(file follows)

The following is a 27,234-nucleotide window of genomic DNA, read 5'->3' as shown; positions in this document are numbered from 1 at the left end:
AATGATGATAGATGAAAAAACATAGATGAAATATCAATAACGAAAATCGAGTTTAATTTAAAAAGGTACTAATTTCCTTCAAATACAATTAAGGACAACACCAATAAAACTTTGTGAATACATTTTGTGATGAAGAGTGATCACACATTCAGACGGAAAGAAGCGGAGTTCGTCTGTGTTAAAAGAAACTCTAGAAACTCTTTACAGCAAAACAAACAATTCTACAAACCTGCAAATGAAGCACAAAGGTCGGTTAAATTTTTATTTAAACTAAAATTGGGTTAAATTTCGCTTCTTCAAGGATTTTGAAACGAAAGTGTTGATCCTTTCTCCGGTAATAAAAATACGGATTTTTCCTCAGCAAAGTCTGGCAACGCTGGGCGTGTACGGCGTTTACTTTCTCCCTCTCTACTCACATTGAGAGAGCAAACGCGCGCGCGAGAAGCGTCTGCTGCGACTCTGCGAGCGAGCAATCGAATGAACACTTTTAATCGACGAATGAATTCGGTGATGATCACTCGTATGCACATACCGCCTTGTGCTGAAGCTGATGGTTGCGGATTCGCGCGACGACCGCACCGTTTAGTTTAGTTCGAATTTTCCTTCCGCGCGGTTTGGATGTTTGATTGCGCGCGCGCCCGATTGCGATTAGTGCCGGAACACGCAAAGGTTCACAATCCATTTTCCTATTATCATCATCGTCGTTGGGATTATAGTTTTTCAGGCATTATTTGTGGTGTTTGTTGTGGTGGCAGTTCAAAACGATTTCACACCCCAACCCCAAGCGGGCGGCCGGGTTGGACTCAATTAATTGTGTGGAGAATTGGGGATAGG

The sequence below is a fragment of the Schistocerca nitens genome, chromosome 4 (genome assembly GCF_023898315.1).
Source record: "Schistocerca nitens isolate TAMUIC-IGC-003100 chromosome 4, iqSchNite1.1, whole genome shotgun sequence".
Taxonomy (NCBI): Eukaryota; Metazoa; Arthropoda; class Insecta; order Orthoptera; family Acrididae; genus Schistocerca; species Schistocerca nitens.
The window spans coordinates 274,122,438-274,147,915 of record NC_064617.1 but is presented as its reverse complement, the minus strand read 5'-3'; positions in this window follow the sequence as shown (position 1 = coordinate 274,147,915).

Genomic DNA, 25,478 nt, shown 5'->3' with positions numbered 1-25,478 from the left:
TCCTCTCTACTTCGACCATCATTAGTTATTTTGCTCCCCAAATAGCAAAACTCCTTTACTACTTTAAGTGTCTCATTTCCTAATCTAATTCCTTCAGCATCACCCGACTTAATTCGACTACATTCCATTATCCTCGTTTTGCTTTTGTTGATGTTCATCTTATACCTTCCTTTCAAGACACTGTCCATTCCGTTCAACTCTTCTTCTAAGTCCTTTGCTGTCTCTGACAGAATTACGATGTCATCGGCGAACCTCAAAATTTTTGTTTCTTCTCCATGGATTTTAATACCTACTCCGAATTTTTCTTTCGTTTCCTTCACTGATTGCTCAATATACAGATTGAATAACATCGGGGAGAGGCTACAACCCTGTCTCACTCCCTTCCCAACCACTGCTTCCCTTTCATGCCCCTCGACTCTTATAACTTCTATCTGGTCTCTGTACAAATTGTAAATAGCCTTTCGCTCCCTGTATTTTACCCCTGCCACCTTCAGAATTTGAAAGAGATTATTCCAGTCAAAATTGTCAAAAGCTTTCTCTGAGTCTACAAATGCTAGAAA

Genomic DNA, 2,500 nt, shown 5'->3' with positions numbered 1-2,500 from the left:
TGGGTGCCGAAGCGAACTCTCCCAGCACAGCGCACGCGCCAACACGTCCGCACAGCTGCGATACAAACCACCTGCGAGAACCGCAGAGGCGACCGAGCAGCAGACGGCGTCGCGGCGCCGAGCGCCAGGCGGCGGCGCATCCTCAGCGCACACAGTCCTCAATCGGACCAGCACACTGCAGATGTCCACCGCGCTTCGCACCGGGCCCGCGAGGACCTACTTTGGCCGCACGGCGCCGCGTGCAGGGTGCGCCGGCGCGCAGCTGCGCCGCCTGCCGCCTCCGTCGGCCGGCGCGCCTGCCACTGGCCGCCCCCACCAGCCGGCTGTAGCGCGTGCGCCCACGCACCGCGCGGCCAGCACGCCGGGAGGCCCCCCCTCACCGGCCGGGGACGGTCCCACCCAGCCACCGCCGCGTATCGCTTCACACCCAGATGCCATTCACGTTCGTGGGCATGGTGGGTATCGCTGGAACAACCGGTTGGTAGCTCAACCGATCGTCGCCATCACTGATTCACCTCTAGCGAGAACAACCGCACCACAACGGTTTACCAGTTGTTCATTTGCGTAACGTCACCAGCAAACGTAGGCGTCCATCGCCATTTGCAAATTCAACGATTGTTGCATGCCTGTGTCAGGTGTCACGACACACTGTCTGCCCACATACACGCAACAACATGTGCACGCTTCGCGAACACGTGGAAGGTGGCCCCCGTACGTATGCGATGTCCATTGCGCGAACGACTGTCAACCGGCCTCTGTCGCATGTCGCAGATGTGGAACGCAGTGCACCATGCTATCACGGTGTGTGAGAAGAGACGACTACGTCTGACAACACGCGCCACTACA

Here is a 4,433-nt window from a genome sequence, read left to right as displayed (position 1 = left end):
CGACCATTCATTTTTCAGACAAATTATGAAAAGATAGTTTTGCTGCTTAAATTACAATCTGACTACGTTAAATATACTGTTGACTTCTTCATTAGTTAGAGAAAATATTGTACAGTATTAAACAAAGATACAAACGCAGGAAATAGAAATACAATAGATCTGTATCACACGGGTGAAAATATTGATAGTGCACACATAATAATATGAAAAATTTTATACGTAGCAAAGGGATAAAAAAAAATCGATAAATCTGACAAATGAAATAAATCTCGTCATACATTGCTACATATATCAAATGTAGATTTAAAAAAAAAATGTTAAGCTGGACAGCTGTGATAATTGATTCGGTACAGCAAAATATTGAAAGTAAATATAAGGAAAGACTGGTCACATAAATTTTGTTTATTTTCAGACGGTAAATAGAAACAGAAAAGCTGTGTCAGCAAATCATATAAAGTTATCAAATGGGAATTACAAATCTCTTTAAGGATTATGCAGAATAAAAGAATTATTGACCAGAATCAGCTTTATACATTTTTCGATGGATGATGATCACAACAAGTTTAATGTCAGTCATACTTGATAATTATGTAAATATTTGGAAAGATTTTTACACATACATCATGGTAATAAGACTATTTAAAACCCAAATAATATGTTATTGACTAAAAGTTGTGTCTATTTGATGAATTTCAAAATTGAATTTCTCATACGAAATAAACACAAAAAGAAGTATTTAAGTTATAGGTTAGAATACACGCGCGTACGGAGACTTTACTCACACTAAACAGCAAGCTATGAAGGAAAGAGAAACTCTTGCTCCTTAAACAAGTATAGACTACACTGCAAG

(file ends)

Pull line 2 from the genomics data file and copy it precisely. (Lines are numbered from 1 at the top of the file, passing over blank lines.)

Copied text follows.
AATGATGATAGATGAAAAAACATAGATGAAATATCAATAACGAAAATCGAGTTTAATTTAAAAAGGTACTAATTTCCTTCAAATACAATTAAGGACAACACCAATAAAACTTTGTGAATACATTTTGTGATGAAGAGTGATCACACATTCAGACGGAAAGAAGCGGAGTTCGTCTGTGTTAAAAGAAACTCTAGAAACTCTTTACAGCAAAACAAACAATTCTACAAACCTGCAAATGAAGCACAAAGGTCGGTTAAATTTTTATTTAAACTAAAATTGGGTTAAATTTCGCTTCTTCAAGGATTTTGAAACGAAAGTGTTGATCCTTTCTCCGGTAATAAAAATACGGATTTTTCCTCAGCAAAGTCTGGCAACGCTGGGCGTGTACGGCGTTTACTTTCTCCCTCTCTACTCACATTGAGAGAGCAAACGCGCGCGCGAGAAGCGTCTGCTGCGACTCTGCGAGCGAGCAATCGAATGAACACTTTTAATCGACGAATGAATTCGGTGATGATCACTCGTATGCACATACCGCCTTGTGCTGAAGCTGATGGTTGCGGATTCGCGCGACGACCGCACCGTTTAGTTTAGTTCGAATTTTCCTTCCGCGCGGTTTGGATGTTTGATTGCGCGCGCGCCCGATTGCGATTAGTGCCGGAACACGCAAAGGTTCACAATCCATTTTCCTATTATCATCATCGTCGTTGGGATTATAGTTTTTCAGGCATTATTTGTGGTGTTTGTTGTGGTGGCAGTTCAAAACGATTTCACACCCCAACCCCAAGCGGGCGGCCGGGTTGGACTCAATTAATTGTGTGGAGAATTGGGGATAGG